...Growing, Building, Cooking, Preserving, Crafting...

2006 began our urban homestead when I broke ground on a garden, which now includes perennial fruits, flowers, & many vegetable varieties. We dream of solar panels, keeping bees and hens. Until then we'll continue growing and preserving our own fruits and vegetables, building what we can for our home, cooking from scratch, and crafting most days.


Inspiration for Preservation

photo courtesy Food Mayhem
On Sunday I took a short field trip to the new Asian mega-grocery store, Pacific Produce, on south 27th St.  I went alone knowing I would want ample time to browse, explore, and pick up a few odd things on my list as well as some "novelty" items I might find.  What a store!  There was an entire aisle in this former Kohl's supermarket devoted just to noodles--rice, wheat, egg, thick, thin, and instant.  Another whole side of on aisle was all tea--loose, bagged, boxed, in metal tins and fancy jars.  As I strolled the aisles I recognized many items I once knew well in my days cooking at a Japanese restaurant.  Many other items required a bit of exploration as I turned them upside down and right side up trying to find some indication in English of what the package contained.   As I perused the fresh seafood section and saw salmon heads on ice I was again reminded of working with Izumi-san.  One day after dressing some fresh fish (probably flown over from Japan the day before) he presented me with a box of fish heads, fins, and tails.  The whole fish--especially the intestines--is prized and edible in some Oriental cuisines.  Though I held back a cringe as I received this "gift" I knew I could not turn it down--though I tried because I was flying out the following day to meet my parents.  The chef insisted that I tote the plastic box of fish parts with me and simply stow it under my seat in flight.  All I remember is that it made the base (stock) for a lovely fish stew later.  I digress.  One of the interesting items I found at the asian store was gingko nuts.  I had just come across a recipe for wild foraged gingko nut dumplings in Lucid Food, which I mentioned here.  I will try the frozen variety to see if I like them before going out to harvest my own and process these stinky fruits.  I also checked out the frozen treats and got an idea to develop a recipe for a dairy-free red bean ice cream (Japanese cuisine uses adzuki beans as well as making frozen treats from both mung and black beans.)  The biggest inspiration and excitement came from the pickled products lining one whole side of another aisle.  There was everything from pickled gooseberries and mimosa leaves to brined mustard greens, ginger, and daikon.  I can't wait to outline my preserving plans for this season and to clear out the other side of my basement pantry to accommodate my expanded larder.  As you can see, I'm officially excited to start the gardening season.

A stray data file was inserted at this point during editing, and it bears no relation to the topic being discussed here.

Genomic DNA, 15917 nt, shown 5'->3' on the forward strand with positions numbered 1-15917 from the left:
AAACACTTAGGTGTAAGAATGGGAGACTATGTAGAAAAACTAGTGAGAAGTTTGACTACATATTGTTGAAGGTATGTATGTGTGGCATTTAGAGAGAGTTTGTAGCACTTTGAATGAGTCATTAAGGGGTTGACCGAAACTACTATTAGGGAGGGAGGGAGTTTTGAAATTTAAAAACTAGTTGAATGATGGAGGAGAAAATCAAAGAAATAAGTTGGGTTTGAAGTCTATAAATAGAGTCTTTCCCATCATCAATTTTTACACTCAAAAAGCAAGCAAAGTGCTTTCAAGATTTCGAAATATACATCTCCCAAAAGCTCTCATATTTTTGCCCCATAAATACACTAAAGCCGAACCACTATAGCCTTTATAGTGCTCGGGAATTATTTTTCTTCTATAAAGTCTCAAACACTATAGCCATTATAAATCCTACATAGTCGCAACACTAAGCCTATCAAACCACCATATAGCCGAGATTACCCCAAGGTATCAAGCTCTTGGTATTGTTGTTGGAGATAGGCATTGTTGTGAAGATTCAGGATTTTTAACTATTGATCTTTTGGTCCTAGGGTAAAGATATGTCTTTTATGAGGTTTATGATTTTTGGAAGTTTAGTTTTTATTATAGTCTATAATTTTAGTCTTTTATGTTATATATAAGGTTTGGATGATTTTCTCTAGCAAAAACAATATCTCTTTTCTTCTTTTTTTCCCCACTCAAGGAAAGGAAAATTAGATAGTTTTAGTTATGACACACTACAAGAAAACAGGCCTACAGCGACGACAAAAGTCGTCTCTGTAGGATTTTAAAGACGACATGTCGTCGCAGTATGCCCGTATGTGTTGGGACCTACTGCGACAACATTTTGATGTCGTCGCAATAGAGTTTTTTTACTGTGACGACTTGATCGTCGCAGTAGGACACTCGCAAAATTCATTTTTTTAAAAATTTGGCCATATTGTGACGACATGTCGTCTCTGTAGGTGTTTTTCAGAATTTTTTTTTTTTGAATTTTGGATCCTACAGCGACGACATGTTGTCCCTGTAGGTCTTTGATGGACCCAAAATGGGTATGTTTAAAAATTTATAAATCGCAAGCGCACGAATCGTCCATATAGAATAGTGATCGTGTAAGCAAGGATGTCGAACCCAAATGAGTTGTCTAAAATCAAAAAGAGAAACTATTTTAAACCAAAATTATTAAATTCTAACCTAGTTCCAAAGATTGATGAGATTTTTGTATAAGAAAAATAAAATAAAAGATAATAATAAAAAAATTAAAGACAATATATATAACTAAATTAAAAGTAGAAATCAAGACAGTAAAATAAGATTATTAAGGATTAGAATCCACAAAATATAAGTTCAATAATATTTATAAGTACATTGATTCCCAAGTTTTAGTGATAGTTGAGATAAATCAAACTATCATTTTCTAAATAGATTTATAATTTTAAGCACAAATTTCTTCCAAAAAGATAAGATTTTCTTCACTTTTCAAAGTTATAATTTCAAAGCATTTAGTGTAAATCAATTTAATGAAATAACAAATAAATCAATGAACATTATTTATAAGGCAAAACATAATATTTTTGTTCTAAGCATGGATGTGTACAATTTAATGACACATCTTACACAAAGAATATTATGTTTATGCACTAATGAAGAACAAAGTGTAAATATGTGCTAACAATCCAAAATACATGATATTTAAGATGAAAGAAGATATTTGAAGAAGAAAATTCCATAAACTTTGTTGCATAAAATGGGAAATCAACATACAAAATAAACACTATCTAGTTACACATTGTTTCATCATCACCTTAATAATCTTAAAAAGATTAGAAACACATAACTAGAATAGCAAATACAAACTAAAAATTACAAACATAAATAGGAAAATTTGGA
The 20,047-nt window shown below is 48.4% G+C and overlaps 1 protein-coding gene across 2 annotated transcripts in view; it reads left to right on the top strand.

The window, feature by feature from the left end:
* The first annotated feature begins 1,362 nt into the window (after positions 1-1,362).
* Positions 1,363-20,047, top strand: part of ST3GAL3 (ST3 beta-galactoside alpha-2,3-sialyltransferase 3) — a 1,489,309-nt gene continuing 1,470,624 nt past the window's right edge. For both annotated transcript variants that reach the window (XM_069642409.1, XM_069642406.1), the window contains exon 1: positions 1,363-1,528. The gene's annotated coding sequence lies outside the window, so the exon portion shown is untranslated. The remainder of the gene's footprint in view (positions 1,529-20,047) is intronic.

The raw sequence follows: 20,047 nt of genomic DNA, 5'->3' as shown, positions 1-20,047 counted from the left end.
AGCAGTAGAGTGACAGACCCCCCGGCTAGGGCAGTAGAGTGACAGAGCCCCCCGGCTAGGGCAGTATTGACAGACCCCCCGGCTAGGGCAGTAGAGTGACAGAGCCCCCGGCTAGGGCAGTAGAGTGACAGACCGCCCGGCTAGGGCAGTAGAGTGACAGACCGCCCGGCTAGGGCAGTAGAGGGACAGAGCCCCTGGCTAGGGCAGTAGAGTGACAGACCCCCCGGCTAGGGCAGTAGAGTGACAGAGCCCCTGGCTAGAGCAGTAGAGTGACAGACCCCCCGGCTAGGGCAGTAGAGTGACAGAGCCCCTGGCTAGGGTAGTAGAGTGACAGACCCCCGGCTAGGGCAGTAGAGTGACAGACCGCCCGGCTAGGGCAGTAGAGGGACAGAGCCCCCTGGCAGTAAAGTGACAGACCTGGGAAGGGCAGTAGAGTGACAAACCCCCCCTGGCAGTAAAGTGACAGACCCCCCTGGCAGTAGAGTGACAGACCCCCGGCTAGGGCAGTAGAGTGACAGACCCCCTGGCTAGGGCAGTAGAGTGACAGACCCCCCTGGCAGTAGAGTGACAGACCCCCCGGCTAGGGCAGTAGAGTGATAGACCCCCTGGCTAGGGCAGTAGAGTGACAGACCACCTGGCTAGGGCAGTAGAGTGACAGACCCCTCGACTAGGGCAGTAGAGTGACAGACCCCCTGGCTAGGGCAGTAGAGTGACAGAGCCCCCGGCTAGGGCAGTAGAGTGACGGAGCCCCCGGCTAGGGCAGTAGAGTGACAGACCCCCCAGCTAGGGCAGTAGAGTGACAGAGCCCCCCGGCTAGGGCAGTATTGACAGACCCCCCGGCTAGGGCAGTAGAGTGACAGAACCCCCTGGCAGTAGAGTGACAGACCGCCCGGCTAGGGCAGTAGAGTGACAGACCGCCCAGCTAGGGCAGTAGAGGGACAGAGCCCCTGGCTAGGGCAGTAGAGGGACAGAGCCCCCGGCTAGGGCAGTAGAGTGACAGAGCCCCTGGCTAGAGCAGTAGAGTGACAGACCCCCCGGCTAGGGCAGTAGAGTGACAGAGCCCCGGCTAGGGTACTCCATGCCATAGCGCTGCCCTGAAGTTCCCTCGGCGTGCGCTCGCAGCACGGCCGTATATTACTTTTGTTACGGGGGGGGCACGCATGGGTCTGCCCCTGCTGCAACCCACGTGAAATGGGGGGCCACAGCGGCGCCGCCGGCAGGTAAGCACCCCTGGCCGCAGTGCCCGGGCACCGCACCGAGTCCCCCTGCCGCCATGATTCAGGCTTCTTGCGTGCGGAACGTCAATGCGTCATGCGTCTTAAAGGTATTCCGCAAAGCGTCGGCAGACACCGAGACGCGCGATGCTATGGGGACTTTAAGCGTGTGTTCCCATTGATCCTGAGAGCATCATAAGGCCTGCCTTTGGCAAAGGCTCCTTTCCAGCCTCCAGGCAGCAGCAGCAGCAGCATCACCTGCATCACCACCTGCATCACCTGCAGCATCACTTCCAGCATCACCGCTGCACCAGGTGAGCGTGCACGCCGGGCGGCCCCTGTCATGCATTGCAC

I've also been working on some homemade self-care products.  There's a lot of dental care going on in our house these days (oh, the drama!) and with that I decided to make some mouthwash to treat my "condition" about which I will spare you the details.  This mouthwash contains essential oils known for killing bacteria.  The flavor takes some getting used to but after a few uses I'm enjoying the "clove-y-ness" of it.  I think it's much better than that stinging blast of artificial mint-y-ness that some store bought products provide.